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Glass Fibre Reinforced Concrete

ABSTRACT
plain concrete possess very low tensile strength, limited ductility and little resistance to cracking .Internal micro cracks are inherently present in concrete and its poor tensile strength is due to propagation of such micro cracks. Fibres when added in certain percentage in the concrete improve the strain properties well as crack resistance, ductility, as flexure strength and toughness. Mainly the studies and research in fiber reinforced concrete has been devoted to steel fibers. In recent times, glass fibres have also become available, which are free from corrosion problem associated with steel fibres. The present paper outlines the experimental investigation conducts on the use of glass fibres with structural concrete. CEM-FILL anti crack, high dispersion, alkali resistance glass fibre of diameter 14 micron, having an aspect ratio 857 was employed in percentages , varying from 0.33 to1 percentage by weight in concrete and the properties of this FRC (fibre reinforced concrete) like compressive strength, flexure strength, toughness, modulus of elasticity were studied.
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Carbon Fibre As A Recent Material Use In Construction

By
Prof. B. E. Gite, Miss. Suvidha R. Margaj
Amrutvahini College of Engineering, Sangamner

Abstract
Over the ages as we have evolved, so has our engineering and researching skill sets. Even today, we are constantly innovating, researching and developing technology in pursuit of a sustainable future. Throughout this evolution, researches and engineers have found themselves in constant search for new and better materials to optimally manage the performance cost tradeoff in the construction sector. Many new raw materials have been discovered and many ground-breaking composite have been developed, of which not all but some have proved to be a phenomenal success. Carbon fiber is one of these materials, which is usually used in combination with other materials to form a composite. The properties of carbon fiber, such as high stiffness, high tensile strength, low weight, high chemical resistance, high temperature tolerance and low thermal expansion makes them one of the most popular material in civil engineering possessing strength up to five times that of steel and being one-third its weight, we might as well call it ‘the superhero’ of the material world.

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Project Skybus

By
Miss Pallavi Dhamak

INTRODUCTION
SkyBus is a greener way to travel. When delegates choose to travel on SkyBus between the Airport and the city they all leave a smaller carbon footprint. SkyBus supports Green fleet and plants over 7,000 trees each year to offset carbon emissions from its fleet’s fuel consumption. Sky Bus operates 24 hours/7 days a week- over 250 trips a day moving in excess of two million passengers.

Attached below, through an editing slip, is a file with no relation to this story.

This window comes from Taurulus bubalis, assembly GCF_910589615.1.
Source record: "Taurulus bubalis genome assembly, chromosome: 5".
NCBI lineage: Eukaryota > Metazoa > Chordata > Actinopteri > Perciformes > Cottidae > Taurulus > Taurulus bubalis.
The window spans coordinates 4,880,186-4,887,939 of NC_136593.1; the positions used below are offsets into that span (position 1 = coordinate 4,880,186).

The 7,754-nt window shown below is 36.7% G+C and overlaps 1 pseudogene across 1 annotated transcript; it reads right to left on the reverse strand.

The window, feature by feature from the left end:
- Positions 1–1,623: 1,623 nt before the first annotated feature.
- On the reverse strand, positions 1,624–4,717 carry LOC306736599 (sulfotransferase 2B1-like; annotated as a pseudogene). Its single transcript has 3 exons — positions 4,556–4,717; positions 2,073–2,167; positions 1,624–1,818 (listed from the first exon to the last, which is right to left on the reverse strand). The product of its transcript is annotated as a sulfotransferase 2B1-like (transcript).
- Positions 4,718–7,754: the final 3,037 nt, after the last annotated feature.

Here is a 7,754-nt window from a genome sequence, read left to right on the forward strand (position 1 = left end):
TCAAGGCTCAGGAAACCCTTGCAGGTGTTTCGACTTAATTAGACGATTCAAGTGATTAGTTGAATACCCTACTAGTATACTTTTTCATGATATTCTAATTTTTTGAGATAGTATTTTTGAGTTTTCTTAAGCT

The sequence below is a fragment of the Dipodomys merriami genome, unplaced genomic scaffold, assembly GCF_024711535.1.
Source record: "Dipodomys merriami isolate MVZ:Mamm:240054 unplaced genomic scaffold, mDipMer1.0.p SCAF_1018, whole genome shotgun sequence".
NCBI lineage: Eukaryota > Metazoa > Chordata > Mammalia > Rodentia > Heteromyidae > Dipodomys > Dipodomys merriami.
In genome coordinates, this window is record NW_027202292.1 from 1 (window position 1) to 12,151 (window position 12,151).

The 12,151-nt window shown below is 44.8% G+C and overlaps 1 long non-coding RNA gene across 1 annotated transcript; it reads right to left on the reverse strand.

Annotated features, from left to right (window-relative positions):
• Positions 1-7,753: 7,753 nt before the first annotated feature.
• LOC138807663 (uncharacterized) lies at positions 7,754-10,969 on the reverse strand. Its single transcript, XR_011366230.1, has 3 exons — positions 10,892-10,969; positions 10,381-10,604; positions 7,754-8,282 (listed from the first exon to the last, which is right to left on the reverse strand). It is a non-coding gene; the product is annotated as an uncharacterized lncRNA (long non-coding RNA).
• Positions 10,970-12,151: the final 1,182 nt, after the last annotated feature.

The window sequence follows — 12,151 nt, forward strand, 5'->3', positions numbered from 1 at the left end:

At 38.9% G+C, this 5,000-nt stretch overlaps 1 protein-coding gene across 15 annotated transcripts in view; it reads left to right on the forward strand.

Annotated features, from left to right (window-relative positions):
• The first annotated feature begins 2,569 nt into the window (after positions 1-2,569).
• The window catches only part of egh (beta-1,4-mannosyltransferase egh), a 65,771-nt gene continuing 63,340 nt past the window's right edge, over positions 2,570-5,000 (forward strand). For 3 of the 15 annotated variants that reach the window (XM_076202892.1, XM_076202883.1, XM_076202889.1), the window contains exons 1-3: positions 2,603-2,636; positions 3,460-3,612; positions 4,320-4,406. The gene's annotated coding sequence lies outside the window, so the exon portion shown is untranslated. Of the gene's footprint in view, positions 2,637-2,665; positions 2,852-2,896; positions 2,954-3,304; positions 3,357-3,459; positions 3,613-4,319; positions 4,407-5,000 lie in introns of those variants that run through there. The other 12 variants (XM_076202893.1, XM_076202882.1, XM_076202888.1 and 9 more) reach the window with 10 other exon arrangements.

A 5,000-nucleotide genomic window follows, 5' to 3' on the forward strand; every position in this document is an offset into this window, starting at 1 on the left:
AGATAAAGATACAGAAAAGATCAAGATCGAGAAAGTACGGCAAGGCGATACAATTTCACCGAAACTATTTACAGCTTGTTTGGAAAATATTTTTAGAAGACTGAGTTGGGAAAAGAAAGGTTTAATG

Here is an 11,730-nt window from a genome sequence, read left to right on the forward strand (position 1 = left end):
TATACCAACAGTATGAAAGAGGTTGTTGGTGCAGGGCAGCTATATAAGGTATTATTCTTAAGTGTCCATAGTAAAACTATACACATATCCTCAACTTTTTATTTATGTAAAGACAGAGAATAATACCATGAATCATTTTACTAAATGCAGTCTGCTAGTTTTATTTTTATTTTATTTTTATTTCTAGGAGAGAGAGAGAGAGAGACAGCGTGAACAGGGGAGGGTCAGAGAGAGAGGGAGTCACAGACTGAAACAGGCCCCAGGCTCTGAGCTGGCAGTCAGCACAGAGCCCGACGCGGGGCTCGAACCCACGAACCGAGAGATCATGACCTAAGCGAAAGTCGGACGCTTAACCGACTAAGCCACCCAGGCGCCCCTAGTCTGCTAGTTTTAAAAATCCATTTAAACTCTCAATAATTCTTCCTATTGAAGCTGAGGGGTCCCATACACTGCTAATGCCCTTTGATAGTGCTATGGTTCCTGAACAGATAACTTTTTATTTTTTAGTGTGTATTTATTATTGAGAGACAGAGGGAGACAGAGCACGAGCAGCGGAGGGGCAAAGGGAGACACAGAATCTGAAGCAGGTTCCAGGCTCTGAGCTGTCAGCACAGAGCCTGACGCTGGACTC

• Water management system/water plan
• Water tank/rainwater tanks
• Water saving shower heads
• Dual-flush toilets.

Waste Management
• Encourage a reduction in paper usage by communicating electronically
• Recycle paper, rubbish, print cartridges, aluminium, metal etc.
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Use of Aluminium In Building Construction

By Prof. Madhuri K. Rathi, Mr.Ajinkya K. Patil
Amrutvahini College of Engineering, Sangamner

Abstract
The aluminium element was discovered 200 years ago. After an initial period of technological development, aluminium alloys were used in many structural applications, including the civil engineering field. Aluminium is the second most widely specified metal in building after steel, and is used in all sectors from commercial building to domestic dwelling.

This paper contains complete overview of use of aluminium in building construction. How it is beneficial in modern age building construction. This paper also contains the properties, advantages. Some question arises that whether aluminium is sustainable, fabricated for fast track, requires maintenance, are explained in detail in this paper.
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Breaking Through The Barriers To Sustainable Building

Insights from Building Professionals on Government Initiatives to Promote Environmentally Sound Practices
By Sandeep Singh

ABSTRACT
75% of the world’s energy is consumed in cities. 40% of the world’s energy is consumed in buildings. The most interesting potential for CO2-reduction in cities from an economical point of view lays in the modernization of the building’s infrastructure. Making existing and new buildings to Green Buildings is one of the most effective levers to meet the challenges of CO2 reduction in cities. The objective of the presentation is to give a short overview of the frame conditions, the existing labels and – most important – show success stories.

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